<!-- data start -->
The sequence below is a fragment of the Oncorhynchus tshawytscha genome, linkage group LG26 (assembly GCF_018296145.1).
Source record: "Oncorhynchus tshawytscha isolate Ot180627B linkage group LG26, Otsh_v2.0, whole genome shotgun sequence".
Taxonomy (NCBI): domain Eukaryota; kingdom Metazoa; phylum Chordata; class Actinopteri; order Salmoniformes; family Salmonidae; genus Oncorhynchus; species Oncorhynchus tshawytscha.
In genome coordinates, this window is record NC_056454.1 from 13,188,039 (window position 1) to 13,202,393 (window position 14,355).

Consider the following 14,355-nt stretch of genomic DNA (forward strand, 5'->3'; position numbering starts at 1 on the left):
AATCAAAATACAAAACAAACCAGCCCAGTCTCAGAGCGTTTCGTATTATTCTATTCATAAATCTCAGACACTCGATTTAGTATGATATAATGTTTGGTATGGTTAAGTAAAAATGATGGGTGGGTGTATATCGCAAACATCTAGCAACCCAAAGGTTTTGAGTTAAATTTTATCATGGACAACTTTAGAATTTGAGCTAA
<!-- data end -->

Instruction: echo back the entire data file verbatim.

The sequence below is a fragment of the Oncorhynchus tshawytscha genome, linkage group LG26 (assembly GCF_018296145.1).
Source record: "Oncorhynchus tshawytscha isolate Ot180627B linkage group LG26, Otsh_v2.0, whole genome shotgun sequence".
Taxonomy (NCBI): domain Eukaryota; kingdom Metazoa; phylum Chordata; class Actinopteri; order Salmoniformes; family Salmonidae; genus Oncorhynchus; species Oncorhynchus tshawytscha.
In genome coordinates, this window is record NC_056454.1 from 13,188,039 (window position 1) to 13,202,393 (window position 14,355).

Consider the following 14,355-nt stretch of genomic DNA (forward strand, 5'->3'; position numbering starts at 1 on the left):
AATCAAAATACAAAACAAACCAGCCCAGTCTCAGAGCGTTTCGTATTATTCTATTCATAAATCTCAGACACTCGATTTAGTATGATATAATGTTTGGTATGGTTAAGTAAAAATGATGGGTGGGTGTATATCGCAAACATCTAGCAACCCAAAGGTTTTGAGTTAAATTTTATCATGGACAACTTTAGAATTTGAGCTAA